The Clinton Herald, Clinton, Iowa

AP story section

December 13, 2013

Judges to hear Blagojevich appeal arguments

CHICAGO — Imprisoned former Illinois Gov. Rod Blagojevich gets what’s likely his last chance today to win his freedom as a three-judge federal panel hears oral arguments in his appeal.

A lawyer for the disgraced Illinois Democrat steps before the 7th U.S. Circuit Court of Appeals in Chicago to ask that it toss Blagojevich’s corruption convictions.

Short of that, Blagojevich’s defense team hopes the court will at least agree to reduce his 14-year prison term — one of the longest sentences ever imposed for political corruption in a state where four of the last seven governors ended up in prison.

FBI agents arrested then-Gov. Blagojevich five years ago this week, on Dec. 9, 2008. A jury convicted him of wide-ranging charges in 2011, including for trying to profit from his power to name someone to President Barack Obama’s old U.S. Senate seat.

The onetime contestant on NBC’s “Apprentice” won’t be at today’s hearing in Chicago. He remains behind bars a thousand miles away, now into his second year inside a Colorado prison.

The panel isn’t expected to issue a ruling on Blagojevich’s appeal for at least several weeks. If it goes against him, he could try to appeal to the nation’s highest court, though there’s no guarantee the Supreme Court would even agree to hear his case.

Today’s arguments are an opportunity for judges to fire questions at the defense and prosecution. They’ve already seen the 100-page appeal defense lawyers filed in July and the government’s 169-page response, which was filed last month.

Blagojevich’s appeal includes a laundry list of alleged errors by trial Judge James Zagel. It says he allowed one juror — referred to only as Juror No. 174 — to remain on the panel during the second and decisive trial, even after he said about Blagojevich during jury selection, “I just figured him, possibly, to be guilty.”

The most novel argument in the appeal is that Blagojevich’s bid to secure an ambassadorship or some other high-paying job for himself in exchange for an appointment to the Senate seat was far from being a crime; it was part of run-of-the-mill “political horse-trading.”

 

 

1
Text Only
AP story section
  • State to reopen Juvenile Home DES MOINES -- A district court judge on Wednesday ordered the state to reopen the Iowa Juvenile Home, telling Gov. Terry Branstad he cannot unilaterally change a law approved by the state Legislature. Judge Scott Rosenberg said the home in Toledo was

    February 6, 2014

  • Panel OKs ban on remote abortion pill distribution DES MOINES -- A legislative panel approved a measure Wednesday that would ban the remote distribution of abortion pills, a proposal the bill's sponsor said is intended to delay the procedure and give women more time to change their minds. The subcomm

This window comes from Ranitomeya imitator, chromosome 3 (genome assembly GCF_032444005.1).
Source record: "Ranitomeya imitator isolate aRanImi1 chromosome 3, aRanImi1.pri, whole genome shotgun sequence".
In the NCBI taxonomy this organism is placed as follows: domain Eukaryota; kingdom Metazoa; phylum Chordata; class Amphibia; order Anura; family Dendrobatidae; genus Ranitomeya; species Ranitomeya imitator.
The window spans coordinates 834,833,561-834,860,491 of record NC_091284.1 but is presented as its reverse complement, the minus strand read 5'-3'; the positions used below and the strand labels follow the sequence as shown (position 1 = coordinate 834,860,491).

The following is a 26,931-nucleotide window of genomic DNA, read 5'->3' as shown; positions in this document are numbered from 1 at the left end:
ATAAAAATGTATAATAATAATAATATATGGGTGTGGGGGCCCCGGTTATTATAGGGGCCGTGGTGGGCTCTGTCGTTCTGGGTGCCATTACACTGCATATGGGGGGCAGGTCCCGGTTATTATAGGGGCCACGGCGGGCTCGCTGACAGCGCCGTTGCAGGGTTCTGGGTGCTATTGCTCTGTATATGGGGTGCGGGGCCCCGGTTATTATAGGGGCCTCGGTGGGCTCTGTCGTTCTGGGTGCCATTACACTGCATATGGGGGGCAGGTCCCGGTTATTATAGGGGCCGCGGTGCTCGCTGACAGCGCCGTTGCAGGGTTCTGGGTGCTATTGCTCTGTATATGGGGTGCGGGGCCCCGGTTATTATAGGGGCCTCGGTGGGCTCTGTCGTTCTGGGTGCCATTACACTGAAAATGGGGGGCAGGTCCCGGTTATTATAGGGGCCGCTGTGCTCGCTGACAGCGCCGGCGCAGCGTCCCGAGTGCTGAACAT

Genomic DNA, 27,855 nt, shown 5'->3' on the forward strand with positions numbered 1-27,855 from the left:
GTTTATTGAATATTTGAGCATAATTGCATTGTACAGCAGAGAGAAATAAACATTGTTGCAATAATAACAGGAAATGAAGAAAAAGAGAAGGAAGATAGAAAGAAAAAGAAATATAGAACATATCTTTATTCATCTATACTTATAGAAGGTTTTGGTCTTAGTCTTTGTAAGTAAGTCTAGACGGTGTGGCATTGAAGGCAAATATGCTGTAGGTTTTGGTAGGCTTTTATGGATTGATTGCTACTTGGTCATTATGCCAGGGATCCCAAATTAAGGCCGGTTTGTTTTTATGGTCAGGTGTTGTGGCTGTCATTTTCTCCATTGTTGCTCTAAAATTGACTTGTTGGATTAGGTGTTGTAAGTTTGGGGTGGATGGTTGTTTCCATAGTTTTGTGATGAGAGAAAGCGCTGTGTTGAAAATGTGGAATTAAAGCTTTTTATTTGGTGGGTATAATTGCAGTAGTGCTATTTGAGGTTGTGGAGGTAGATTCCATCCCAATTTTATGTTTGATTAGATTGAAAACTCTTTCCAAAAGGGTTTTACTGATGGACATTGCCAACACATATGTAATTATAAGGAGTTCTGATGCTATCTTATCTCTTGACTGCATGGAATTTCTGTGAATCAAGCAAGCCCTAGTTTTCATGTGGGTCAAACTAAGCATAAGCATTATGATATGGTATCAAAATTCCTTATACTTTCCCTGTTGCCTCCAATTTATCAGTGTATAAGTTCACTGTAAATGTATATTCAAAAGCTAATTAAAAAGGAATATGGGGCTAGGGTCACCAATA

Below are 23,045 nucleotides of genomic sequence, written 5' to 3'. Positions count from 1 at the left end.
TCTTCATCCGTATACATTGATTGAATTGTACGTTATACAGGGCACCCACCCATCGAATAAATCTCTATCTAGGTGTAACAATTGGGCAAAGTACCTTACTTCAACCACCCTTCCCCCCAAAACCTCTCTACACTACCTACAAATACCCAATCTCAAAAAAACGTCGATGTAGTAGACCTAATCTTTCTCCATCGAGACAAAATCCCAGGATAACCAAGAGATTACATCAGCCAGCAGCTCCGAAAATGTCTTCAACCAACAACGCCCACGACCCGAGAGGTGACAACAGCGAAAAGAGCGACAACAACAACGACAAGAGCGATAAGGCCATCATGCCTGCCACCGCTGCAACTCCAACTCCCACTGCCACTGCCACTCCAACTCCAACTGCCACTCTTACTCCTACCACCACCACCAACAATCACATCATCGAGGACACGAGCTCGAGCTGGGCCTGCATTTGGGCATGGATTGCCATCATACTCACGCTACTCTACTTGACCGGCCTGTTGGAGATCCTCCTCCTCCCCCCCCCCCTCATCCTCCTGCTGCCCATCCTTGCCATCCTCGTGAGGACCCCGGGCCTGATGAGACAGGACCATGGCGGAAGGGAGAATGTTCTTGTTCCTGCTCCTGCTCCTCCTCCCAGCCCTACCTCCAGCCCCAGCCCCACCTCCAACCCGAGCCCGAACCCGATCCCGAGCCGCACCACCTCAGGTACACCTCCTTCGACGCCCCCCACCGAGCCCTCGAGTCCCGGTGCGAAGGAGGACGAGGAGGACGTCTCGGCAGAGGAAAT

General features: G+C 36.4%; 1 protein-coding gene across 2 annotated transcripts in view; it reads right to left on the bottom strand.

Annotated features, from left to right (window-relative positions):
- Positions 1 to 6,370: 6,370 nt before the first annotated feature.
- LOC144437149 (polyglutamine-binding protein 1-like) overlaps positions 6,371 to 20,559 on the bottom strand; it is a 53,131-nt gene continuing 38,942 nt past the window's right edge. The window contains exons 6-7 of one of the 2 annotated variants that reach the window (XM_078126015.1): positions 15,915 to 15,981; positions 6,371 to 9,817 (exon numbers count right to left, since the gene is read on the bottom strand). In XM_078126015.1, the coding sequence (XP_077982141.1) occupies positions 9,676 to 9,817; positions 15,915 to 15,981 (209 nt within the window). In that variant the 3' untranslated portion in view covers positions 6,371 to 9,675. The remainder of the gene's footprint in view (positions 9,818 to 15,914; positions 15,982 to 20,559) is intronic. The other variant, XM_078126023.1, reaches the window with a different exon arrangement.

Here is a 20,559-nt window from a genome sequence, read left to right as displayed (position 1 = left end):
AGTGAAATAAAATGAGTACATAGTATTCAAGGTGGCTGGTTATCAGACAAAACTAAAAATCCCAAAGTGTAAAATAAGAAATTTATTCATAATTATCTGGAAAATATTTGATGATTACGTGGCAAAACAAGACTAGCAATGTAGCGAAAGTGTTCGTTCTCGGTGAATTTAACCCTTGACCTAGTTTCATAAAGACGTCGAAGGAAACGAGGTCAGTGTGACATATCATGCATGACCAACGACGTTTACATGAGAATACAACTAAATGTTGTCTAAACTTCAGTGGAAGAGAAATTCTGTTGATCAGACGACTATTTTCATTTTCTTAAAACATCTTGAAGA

February 6, 2014

  • Sioux City gambling group halts local grants SIOUX CITY -- The nonprofit that holds the gambling license for the Argosy Sioux City riverboat casino has voted to temporarily stop sending grants to local charities and government agencies. A legal dispute with the operator of the casino, Penn Nati

    January 15, 2014

  • Davenport pays, apologizes to hearing impaired man DAVENPORT (AP) -- The city of Davenport has issued an unusual apology to a former alderman after a police employee was caught on tape saying that he intentionally knocked softly on the hearing-impaired man's door when responding to a service call. Th

    January 15, 2014

  • Budget Branstad presents budget for next fiscal year DES MOINES -- Gov. Terry Branstad offered a budget proposal Tuesday that includes a tax break for veterans, a tuition freeze for college students and incentives to encourage Internet expansion in rural Iowa, a more modest list of priorities one year

    January 15, 2014 1 Photo

  • Gov. restores more felons' voting rights IOWA CITY (AP) -- Gov. Terry Branstad restored voting rights to more felons in 2013 than the prior two years combined, but thousands of others remain disenfranchised under a 2011 policy change. Data released by the governor's office to The Associated

    January 15, 2014

  • Man fatally shot at Fla. theater over texting WESLEY CHAPEL, Fla. (AP) -- A 71-year-old retired police officer accused of shooting a man dead in a Florida movie theater told authorities that "he was in fear of being attacked" during Monday's confrontation. Curtis Reeves is charged with second-de

    January 15, 2014

  • Iowa Senator: Congress must confirm election board DES MOINES -- An Iowa senator asked a U.S. Senate committee Wednesday to confirm appointees to a federal election commission so a decision can be made about whether Iowa Secretary of State Matt Schultz is properly using money for voter-fraud investig

    January 9, 2014

  • School Discipline Gov't: End overly zealous discipline in schools WASHINGTON, D.C. -- The Obama administration is urging schools to abandon overly zealous discipline policies that civil rights advocates have long said lead to a school-to-prison pipeline that discriminates against minority students. The wide-ranging

    January 9, 2014 1 Photo

  • Governor, lawmakers set modest goals for 2014 DES MOINES -- After reaching bipartisan agreements on several major policy initiatives last year, Gov. Terry Branstad said Wednesday that he is setting more modest expectations for the 2014 legislative session. Speaking at The Associated Press' annua

    January 9, 2014

AP Video
Facebook
National News